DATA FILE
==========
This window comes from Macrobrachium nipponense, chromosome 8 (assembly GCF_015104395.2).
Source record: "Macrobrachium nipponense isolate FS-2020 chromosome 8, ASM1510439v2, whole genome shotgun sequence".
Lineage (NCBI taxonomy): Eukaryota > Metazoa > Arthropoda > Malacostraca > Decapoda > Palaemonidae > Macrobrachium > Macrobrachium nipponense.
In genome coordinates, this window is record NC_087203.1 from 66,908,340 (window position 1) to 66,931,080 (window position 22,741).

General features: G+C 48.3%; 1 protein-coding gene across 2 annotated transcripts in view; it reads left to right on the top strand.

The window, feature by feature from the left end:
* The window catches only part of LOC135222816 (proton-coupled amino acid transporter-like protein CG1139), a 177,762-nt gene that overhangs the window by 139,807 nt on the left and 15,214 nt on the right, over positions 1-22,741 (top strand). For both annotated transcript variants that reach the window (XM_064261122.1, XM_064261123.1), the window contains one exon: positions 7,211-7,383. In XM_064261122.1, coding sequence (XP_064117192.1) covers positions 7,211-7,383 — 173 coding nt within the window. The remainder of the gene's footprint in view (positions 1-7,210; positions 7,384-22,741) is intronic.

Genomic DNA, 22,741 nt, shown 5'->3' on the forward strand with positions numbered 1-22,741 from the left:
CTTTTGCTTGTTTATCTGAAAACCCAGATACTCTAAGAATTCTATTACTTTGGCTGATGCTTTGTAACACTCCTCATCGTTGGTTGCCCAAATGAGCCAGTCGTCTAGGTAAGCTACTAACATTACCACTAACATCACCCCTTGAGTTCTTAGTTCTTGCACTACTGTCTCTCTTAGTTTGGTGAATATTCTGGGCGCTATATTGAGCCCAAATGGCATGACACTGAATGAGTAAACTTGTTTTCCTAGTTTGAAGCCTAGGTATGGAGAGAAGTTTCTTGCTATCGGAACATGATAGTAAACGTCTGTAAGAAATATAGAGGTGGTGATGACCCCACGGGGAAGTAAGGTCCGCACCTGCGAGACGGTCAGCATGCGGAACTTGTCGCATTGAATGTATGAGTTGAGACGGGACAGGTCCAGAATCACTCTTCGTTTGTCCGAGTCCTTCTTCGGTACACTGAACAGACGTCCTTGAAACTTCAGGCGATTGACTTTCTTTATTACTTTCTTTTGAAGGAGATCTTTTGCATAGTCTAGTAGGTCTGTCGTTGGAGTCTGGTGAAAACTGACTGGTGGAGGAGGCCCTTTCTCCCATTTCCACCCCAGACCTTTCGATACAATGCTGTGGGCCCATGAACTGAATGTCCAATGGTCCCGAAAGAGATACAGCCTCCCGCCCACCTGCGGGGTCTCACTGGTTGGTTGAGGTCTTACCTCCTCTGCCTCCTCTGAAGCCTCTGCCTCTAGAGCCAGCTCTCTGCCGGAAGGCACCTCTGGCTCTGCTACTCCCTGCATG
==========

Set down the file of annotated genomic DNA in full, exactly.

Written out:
This window comes from Macrobrachium nipponense, chromosome 8 (assembly GCF_015104395.2).
Source record: "Macrobrachium nipponense isolate FS-2020 chromosome 8, ASM1510439v2, whole genome shotgun sequence".
Lineage (NCBI taxonomy): Eukaryota > Metazoa > Arthropoda > Malacostraca > Decapoda > Palaemonidae > Macrobrachium > Macrobrachium nipponense.
In genome coordinates, this window is record NC_087203.1 from 66,908,340 (window position 1) to 66,931,080 (window position 22,741).

General features: G+C 48.3%; 1 protein-coding gene across 2 annotated transcripts in view; it reads left to right on the top strand.

The window, feature by feature from the left end:
* The window catches only part of LOC135222816 (proton-coupled amino acid transporter-like protein CG1139), a 177,762-nt gene that overhangs the window by 139,807 nt on the left and 15,214 nt on the right, over positions 1-22,741 (top strand). For both annotated transcript variants that reach the window (XM_064261122.1, XM_064261123.1), the window contains one exon: positions 7,211-7,383. In XM_064261122.1, coding sequence (XP_064117192.1) covers positions 7,211-7,383 — 173 coding nt within the window. The remainder of the gene's footprint in view (positions 1-7,210; positions 7,384-22,741) is intronic.

Genomic DNA, 22,741 nt, shown 5'->3' on the forward strand with positions numbered 1-22,741 from the left:
CTTTTGCTTGTTTATCTGAAAACCCAGATACTCTAAGAATTCTATTACTTTGGCTGATGCTTTGTAACACTCCTCATCGTTGGTTGCCCAAATGAGCCAGTCGTCTAGGTAAGCTACTAACATTACCACTAACATCACCCCTTGAGTTCTTAGTTCTTGCACTACTGTCTCTCTTAGTTTGGTGAATATTCTGGGCGCTATATTGAGCCCAAATGGCATGACACTGAATGAGTAAACTTGTTTTCCTAGTTTGAAGCCTAGGTATGGAGAGAAGTTTCTTGCTATCGGAACATGATAGTAAACGTCTGTAAGAAATATAGAGGTGGTGATGACCCCACGGGGAAGTAAGGTCCGCACCTGCGAGACGGTCAGCATGCGGAACTTGTCGCATTGAATGTATGAGTTGAGACGGGACAGGTCCAGAATCACTCTTCGTTTGTCCGAGTCCTTCTTCGGTACACTGAACAGACGTCCTTGAAACTTCAGGCGATTGACTTTCTTTATTACTTTCTTTTGAAGGAGATCTTTTGCATAGTCTAGTAGGTCTGTCGTTGGAGTCTGGTGAAAACTGACTGGTGGAGGAGGCCCTTTCTCCCATTTCCACCCCAGACCTTTCGATACAATGCTGTGGGCCCATGAACTGAATGTCCAATGGTCCCGAAAGAGATACAGCCTCCCGCCCACCTGCGGGGTCTCACTGGTTGGTTGAGGTCTTACCTCCTCTGCCTCCTCTGAAGCCTCTGCCTCTAGAGCCAGCTCTCTGCCGGAAGGCACCTCTGGCTCTGCTACTCCCTGCATG